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What Can China Teach Us About Software Piracy?

September 16, 2015

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Will the Microsoft Windows 10 Upgrade Be Free for Pirates?

In March of 2015, Microsoft shocked everyone by announcing that they would be offering a free Windows 10 upgrade to everyone with Windows 7 or later. While there are a variety of reasons for the announcement, as Wired Magazine explained, Microsoft faces increasing pressure from Apple and Google who have long been offering free OS upgrades. Yet the news was particularly shocking as it included foreign as well as domestic markets - in other words, Chinese software pirates.

Microsoft has a long and complicated history with China. As Bill Gates said in 1998 at the University of Washington, "Although about 3 million computers get sold every year in China, people don't pay for the software. Someday they will, though. As long as they are going to steal it, we want them to steal ours. They'll get sort of addicted, and then we'll somehow figure out how to collect sometime in the next decade." Yet, in 2011 the Wall Street Journal reported that Microsoft Office and Windows were available on street corners for $3 or less making Microsoft's profits in China similar to those in the much smaller Netherlands. At the time, the Business Software Alliance estimated 76% of software in China was pirated, despite the Chinese government's order that all state institutions must buy legal software.

At a technology conference in Shenzhen, China, Microsoft operating system chief Terry Myerson announced that all qualified PCs, whether genuine or not, would be getting a free upgrade to the Windows 10 platform. Time Magazine believes the move echoes Gates's original ideas, to get customers hooked on premium services such as apps rather than traditional licensing fees. However, Microsoft has clarified that this is not simply a capitulation to software piracy, explaining "If a device was considered non-genuine or mislicensed prior to the upgrade, that device will continue to be considered non-genuine or mislicensed after the upgrade." Still, the risky move shows that Microsoft recognizes that the growing numbers of pirated software has changed the way companies do business in today's world.

Why Does China Have High Rates of Software Piracy?

According to recent studies, piracy manifests at the highest rates in developing nations such as China, Russia, and India especially among young (16-24) males in urban environments who see illegal downloads as separate, and less harmful, than traditional theft. However, studies into the cultural norms of China have shown that Chinese students respond differently in their attitudes toward software piracy. An MIT study for the Journal of Economics and Statistics found that "most students would switch to Internet piracy even if the government eradicated street piracy." This intriguing statistic can be partially explained by a 2015 study which showed that unlike US students, Chinese students engaged in digital piracy primarily based on the "perceived behavior and approval of others."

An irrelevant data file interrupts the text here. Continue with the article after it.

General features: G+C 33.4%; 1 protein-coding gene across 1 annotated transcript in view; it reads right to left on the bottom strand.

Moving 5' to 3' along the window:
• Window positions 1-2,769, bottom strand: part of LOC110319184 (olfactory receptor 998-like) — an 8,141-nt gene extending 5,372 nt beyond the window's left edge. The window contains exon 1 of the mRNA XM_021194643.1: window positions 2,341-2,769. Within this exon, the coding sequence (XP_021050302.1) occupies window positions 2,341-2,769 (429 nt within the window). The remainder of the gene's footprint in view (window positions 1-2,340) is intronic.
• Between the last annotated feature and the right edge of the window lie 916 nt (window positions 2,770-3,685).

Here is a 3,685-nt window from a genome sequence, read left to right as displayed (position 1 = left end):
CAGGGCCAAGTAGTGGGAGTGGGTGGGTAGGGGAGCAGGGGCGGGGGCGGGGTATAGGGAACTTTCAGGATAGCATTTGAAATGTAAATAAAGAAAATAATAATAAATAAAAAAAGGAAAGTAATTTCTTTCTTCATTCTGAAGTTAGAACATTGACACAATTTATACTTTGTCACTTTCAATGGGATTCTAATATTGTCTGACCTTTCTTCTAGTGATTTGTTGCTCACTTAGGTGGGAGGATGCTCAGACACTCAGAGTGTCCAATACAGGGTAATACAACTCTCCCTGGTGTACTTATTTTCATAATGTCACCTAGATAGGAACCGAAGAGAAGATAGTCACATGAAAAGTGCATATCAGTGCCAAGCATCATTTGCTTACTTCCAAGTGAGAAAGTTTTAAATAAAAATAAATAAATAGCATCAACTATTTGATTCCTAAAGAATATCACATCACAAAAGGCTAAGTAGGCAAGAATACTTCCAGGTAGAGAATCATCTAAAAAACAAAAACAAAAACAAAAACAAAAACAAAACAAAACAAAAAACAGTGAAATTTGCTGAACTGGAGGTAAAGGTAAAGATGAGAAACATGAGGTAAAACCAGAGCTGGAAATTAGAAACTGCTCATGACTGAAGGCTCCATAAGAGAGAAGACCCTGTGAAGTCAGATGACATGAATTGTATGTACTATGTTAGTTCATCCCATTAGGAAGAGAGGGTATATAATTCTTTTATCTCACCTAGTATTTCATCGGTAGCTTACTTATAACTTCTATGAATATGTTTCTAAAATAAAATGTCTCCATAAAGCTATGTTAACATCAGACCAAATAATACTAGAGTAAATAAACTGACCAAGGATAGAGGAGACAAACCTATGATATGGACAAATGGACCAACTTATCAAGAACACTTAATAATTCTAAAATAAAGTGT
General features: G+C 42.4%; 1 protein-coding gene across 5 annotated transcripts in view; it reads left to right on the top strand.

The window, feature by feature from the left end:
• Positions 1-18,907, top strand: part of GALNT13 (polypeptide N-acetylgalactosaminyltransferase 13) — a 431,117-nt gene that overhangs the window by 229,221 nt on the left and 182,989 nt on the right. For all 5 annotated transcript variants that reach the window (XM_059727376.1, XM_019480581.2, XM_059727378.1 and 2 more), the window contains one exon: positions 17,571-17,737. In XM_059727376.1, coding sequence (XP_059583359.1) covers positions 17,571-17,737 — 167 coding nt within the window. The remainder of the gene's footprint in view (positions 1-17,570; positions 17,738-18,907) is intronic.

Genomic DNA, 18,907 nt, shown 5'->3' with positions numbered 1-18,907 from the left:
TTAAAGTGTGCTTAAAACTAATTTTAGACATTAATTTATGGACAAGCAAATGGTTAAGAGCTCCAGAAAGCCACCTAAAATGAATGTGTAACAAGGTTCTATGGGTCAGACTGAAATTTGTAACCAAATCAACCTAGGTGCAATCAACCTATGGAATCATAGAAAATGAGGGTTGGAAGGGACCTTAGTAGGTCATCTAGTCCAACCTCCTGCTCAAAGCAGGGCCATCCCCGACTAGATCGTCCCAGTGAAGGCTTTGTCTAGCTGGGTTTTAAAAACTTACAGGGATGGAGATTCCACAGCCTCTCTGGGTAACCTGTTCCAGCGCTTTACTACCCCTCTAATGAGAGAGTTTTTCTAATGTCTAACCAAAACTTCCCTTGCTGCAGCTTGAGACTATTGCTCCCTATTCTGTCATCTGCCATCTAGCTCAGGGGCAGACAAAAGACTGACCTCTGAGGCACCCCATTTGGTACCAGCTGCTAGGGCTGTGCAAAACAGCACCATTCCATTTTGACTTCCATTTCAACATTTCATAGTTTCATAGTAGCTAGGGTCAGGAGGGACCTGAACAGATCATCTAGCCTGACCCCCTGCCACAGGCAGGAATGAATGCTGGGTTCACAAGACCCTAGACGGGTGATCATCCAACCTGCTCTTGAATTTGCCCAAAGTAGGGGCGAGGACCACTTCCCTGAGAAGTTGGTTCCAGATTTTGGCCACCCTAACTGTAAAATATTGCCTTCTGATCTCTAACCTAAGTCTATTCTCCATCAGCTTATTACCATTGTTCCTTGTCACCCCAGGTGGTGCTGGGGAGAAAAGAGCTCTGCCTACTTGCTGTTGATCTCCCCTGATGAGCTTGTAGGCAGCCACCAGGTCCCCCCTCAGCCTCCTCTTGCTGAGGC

As these studies show us, one of the reasons software piracy in China has been difficult to eradicate is because those purchasing illegal license are operating under a different set of cultural perceptions. While American students were more likely to cease downloading software when threatened with legal sanctions, Chinese students were far more sensitive to social norms. As the European Journal of Information Systems found, to combat software piracy in China, companies need to focus not on the legal implications of piracy, but instead on how buying illegal software harms those proximate to the user. By targeting the specific behaviors which encourage software piracy, businesses have a much better chance of protecting themselves and their products.

Economic Effects of Software Piracy

China certainly is not the only country with high levels of software piracy. India, Singapore, and even the US struggle with customers installing unlicensed PC software, underscoring the need for companies that combat software piracy. 

For Microsoft, the numbers speak for themselves. According to Business Insider, of the $77.8 billion revenue Microsoft generated in its 2013 financial year, China, Brazil, and Russia each 'exceeded' $1 billion, according to a Microsoft presentation showing software piracy is a massive problem considering 56% of the company's global revenue comes from Windows and Office. For most software companies, including Microsoft, finding a solution to software piracy is an economic necessity.

An Intelligence Approach to Software Piracy

Research from Microsoft, Adobe and Disney shows that 83% of unpaid users in mature markets are the unintentional victims of software piracy who will pay for licenses. But don't take my word for it - hear what Adobe's Corporate Director, Global Piracy Conversion Team, Richard Atkinson has to say in our latest webinar on "How Adobe Protects its Customers from Software Piracy."

Be sure to see our recent insights into software piracy statistics in China,  Russia and the United States and learn how software vendors are creating opportunities to convert pirates to paying customers.

 

 

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Joseph Noonan

Post written by Joseph Noonan

President and CEO at Revulytics

With more than 25 years of experience in the software industry, Joe founded Revulytics in 2006, bringing a wealth of expertise in guiding software companies to success.